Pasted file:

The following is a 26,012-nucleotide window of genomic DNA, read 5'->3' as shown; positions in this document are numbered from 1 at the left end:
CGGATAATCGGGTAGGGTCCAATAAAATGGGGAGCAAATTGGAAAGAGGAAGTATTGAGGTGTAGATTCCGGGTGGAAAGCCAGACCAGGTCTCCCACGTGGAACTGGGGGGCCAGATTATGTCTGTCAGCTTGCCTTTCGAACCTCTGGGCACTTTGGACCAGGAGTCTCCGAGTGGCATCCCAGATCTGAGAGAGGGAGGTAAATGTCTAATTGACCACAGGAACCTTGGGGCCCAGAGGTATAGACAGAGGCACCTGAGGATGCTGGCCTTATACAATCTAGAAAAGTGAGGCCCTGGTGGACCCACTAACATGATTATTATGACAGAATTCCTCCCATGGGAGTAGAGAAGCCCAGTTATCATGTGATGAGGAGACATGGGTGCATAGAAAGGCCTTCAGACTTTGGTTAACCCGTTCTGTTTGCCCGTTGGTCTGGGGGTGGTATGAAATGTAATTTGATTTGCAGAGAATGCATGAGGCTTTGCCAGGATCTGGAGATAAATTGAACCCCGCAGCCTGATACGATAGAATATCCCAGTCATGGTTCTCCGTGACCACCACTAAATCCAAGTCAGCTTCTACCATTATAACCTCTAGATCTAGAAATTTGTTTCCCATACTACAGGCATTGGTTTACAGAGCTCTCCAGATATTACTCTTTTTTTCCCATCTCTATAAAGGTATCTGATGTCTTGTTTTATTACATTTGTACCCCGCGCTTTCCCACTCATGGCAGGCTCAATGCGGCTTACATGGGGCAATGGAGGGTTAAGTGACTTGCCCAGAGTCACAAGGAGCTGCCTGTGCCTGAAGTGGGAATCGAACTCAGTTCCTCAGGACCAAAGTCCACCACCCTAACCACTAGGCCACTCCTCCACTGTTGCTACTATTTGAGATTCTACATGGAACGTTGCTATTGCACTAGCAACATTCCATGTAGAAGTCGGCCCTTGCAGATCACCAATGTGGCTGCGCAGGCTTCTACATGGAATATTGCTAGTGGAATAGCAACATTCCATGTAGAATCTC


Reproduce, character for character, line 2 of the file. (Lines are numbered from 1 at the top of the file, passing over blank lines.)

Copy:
CGGATAATCGGGTAGGGTCCAATAAAATGGGGAGCAAATTGGAAAGAGGAAGTATTGAGGTGTAGATTCCGGGTGGAAAGCCAGACCAGGTCTCCCACGTGGAACTGGGGGGCCAGATTATGTCTGTCAGCTTGCCTTTCGAACCTCTGGGCACTTTGGACCAGGAGTCTCCGAGTGGCATCCCAGATCTGAGAGAGGGAGGTAAATGTCTAATTGACCACAGGAACCTTGGGGCCCAGAGGTATAGACAGAGGCACCTGAGGATGCTGGCCTTATACAATCTAGAAAAGTGAGGCCCTGGTGGACCCACTAACATGATTATTATGACAGAATTCCTCCCATGGGAGTAGAGAAGCCCAGTTATCATGTGATGAGGAGACATGGGTGCATAGAAAGGCCTTCAGACTTTGGTTAACCCGTTCTGTTTGCCCGTTGGTCTGGGGGTGGTATGAAATGTAATTTGATTTGCAGAGAATGCATGAGGCTTTGCCAGGATCTGGAGATAAATTGAACCCCGCAGCCTGATACGATAGAATATCCCAGTCATGGTTCTCCGTGACCACCACTAAATCCAAGTCAGCTTCTACCATTATAACCTCTAGATCTAGAAATTTGTTTCCCATACTACAGGCATTGGTTTACAGAGCTCTCCAGATATTACTCTTTTTTTCCCATCTCTATAAAGGTATCTGATGTCTTGTTTTATTACATTTGTACCCCGCGCTTTCCCACTCATGGCAGGCTCAATGCGGCTTACATGGGGCAATGGAGGGTTAAGTGACTTGCCCAGAGTCACAAGGAGCTGCCTGTGCCTGAAGTGGGAATCGAACTCAGTTCCTCAGGACCAAAGTCCACCACCCTAACCACTAGGCCACTCCTCCACTGTTGCTACTATTTGAGATTCTACATGGAACGTTGCTATTGCACTAGCAACATTCCATGTAGAAGTCGGCCCTTGCAGATCACCAATGTGGCTGCGCAGGCTTCTACATGGAATATTGCTAGTGGAATAGCAACATTCCATGTAGAATCTC